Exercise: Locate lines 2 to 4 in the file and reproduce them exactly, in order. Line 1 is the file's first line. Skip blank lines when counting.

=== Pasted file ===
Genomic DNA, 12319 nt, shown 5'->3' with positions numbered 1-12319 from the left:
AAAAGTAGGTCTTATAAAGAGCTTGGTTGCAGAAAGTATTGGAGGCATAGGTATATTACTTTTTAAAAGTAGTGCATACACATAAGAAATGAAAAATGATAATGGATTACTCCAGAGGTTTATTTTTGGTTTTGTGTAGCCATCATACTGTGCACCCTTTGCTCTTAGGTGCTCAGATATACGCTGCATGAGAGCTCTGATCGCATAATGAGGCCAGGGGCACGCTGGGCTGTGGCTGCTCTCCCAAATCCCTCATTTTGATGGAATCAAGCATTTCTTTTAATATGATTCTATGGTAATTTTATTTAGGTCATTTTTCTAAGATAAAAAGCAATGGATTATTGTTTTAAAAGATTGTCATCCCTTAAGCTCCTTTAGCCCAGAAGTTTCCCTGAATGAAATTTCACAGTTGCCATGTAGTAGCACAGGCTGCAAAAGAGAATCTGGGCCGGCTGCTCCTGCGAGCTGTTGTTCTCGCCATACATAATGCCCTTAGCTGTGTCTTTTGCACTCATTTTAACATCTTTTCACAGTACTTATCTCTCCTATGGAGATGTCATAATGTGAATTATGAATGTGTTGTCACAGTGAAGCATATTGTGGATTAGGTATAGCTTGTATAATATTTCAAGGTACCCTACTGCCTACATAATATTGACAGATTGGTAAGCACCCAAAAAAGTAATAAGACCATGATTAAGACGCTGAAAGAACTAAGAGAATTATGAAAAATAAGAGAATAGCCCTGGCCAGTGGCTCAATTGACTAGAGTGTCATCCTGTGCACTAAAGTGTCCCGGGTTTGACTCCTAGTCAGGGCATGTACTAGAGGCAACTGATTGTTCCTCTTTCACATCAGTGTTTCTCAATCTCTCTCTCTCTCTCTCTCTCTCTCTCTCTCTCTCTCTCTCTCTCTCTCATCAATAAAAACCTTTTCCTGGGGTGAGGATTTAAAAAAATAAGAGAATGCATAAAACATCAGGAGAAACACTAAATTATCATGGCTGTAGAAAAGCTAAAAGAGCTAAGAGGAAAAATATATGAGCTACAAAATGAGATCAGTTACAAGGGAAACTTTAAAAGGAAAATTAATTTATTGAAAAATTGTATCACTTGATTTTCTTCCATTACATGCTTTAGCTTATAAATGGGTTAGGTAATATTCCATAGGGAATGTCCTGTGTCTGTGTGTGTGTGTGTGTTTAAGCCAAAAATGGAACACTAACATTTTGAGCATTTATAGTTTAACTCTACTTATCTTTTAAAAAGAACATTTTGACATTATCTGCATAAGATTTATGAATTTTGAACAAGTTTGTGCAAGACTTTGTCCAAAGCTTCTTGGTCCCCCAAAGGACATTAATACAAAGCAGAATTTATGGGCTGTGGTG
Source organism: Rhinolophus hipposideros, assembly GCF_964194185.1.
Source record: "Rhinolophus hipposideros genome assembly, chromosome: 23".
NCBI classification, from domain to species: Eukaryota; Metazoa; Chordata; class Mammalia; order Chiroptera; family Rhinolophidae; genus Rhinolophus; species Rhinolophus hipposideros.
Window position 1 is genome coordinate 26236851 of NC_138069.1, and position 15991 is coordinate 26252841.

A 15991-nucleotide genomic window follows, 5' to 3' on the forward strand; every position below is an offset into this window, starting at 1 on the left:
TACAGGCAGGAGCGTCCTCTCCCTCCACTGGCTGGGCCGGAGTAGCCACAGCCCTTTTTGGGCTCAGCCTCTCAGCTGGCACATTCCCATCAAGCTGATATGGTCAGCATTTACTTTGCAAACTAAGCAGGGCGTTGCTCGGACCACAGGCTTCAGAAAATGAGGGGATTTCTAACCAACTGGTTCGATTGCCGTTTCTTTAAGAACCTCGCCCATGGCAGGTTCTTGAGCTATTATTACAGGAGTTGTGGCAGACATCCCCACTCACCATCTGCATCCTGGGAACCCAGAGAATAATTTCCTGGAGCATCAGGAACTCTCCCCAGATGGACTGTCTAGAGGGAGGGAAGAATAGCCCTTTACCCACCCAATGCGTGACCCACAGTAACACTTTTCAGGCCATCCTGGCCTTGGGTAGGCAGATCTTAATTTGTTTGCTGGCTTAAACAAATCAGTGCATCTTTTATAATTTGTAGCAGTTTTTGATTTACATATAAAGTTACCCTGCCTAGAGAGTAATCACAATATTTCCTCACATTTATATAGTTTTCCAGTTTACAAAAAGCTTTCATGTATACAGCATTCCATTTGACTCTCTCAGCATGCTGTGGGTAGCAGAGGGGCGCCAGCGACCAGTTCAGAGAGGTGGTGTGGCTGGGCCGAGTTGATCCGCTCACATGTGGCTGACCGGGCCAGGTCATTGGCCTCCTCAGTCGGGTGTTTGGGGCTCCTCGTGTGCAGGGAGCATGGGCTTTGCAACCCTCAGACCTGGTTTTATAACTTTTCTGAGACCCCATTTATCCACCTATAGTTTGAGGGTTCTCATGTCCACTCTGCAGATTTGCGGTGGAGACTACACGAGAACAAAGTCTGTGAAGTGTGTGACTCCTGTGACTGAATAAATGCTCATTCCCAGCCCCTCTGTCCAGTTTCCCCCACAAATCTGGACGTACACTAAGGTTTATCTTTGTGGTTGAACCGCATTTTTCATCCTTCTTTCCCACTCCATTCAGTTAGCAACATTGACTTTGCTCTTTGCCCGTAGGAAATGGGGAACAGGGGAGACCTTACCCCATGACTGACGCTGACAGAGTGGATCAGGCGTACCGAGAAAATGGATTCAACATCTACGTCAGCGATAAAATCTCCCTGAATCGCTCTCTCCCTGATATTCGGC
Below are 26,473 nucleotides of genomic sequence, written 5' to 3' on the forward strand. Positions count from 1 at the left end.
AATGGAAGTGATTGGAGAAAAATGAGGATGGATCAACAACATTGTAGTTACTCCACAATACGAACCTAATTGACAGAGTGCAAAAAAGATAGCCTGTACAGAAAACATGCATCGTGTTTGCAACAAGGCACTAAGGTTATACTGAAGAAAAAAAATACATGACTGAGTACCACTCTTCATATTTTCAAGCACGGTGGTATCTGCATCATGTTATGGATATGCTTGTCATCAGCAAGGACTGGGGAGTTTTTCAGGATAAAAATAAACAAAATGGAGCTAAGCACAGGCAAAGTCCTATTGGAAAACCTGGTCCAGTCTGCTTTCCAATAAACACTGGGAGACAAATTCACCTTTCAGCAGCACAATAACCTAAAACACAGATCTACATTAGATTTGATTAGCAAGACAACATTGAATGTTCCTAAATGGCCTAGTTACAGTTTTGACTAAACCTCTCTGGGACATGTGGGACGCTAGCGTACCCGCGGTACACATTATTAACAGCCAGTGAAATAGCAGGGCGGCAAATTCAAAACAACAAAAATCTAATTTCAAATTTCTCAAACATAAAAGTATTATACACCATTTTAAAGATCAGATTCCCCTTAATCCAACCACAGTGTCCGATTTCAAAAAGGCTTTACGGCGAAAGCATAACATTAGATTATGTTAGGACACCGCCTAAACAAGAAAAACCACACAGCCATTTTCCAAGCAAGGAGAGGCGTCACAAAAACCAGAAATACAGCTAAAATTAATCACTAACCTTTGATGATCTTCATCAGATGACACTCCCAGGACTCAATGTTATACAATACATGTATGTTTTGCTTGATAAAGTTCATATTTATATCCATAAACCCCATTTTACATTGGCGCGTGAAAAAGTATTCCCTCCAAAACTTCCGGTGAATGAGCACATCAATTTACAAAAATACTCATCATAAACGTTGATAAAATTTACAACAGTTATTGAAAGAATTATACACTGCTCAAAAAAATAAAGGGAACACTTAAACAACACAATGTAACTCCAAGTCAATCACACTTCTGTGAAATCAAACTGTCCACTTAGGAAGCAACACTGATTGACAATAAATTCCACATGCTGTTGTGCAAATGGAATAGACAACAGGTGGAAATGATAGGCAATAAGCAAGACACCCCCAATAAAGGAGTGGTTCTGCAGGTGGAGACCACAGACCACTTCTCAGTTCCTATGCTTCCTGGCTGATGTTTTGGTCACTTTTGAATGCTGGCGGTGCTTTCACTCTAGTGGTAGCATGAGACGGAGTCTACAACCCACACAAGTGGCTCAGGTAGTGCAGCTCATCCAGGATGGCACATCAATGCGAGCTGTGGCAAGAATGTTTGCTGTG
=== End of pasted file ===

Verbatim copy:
AAAAGTAGGTCTTATAAAGAGCTTGGTTGCAGAAAGTATTGGAGGCATAGGTATATTACTTTTTAAAAGTAGTGCATACACATAAGAAATGAAAAATGATAATGGATTACTCCAGAGGTTTATTTTTGGTTTTGTGTAGCCATCATACTGTGCACCCTTTGCTCTTAGGTGCTCAGATATACGCTGCATGAGAGCTCTGATCGCATAATGAGGCCAGGGGCACGCTGGGCTGTGGCTGCTCTCCCAAATCCCTCATTTTGATGGAATCAAGCATTTCTTTTAATATGATTCTATGGTAATTTTATTTAGGTCATTTTTCTAAGATAAAAAGCAATGGATTATTGTTTTAAAAGATTGTCATCCCTTAAGCTCCTTTAGCCCAGAAGTTTCCCTGAATGAAATTTCACAGTTGCCATGTAGTAGCACAGGCTGCAAAAGAGAATCTGGGCCGGCTGCTCCTGCGAGCTGTTGTTCTCGCCATACATAATGCCCTTAGCTGTGTCTTTTGCACTCATTTTAACATCTTTTCACAGTACTTATCTCTCCTATGGAGATGTCATAATGTGAATTATGAATGTGTTGTCACAGTGAAGCATATTGTGGATTAGGTATAGCTTGTATAATATTTCAAGGTACCCTACTGCCTACATAATATTGACAGATTGGTAAGCACCCAAAAAAGTAATAAGACCATGATTAAGACGCTGAAAGAACTAAGAGAATTATGAAAAATAAGAGAATAGCCCTGGCCAGTGGCTCAATTGACTAGAGTGTCATCCTGTGCACTAAAGTGTCCCGGGTTTGACTCCTAGTCAGGGCATGTACTAGAGGCAACTGATTGTTCCTCTTTCACATCAGTGTTTCTCAATCTCTCTCTCTCTCTCTCTCTCTCTCTCTCTCTCTCTCTCTCTCTCTCTCATCAATAAAAACCTTTTCCTGGGGTGAGGATTTAAAAAAATAAGAGAATGCATAAAACATCAGGAGAAACACTAAATTATCATGGCTGTAGAAAAGCTAAAAGAGCTAAGAGGAAAAATATATGAGCTACAAAATGAGATCAGTTACAAGGGAAACTTTAAAAGGAAAATTAATTTATTGAAAAATTGTATCACTTGATTTTCTTCCATTACATGCTTTAGCTTATAAATGGGTTAGGTAATATTCCATAGGGAATGTCCTGTGTCTGTGTGTGTGTGTGTGTTTAAGCCAAAAATGGAACACTAACATTTTGAGCATTTATAGTTTAACTCTACTTATCTTTTAAAAAGAACATTTTGACATTATCTGCATAAGATTTATGAATTTTGAACAAGTTTGTGCAAGACTTTGTCCAAAGCTTCTTGGTCCCCCAAAGGACATTAATACAAAGCAGAATTTATGGGCTGTGGTG
Source organism: Rhinolophus hipposideros, assembly GCF_964194185.1.
Source record: "Rhinolophus hipposideros genome assembly, chromosome: 23".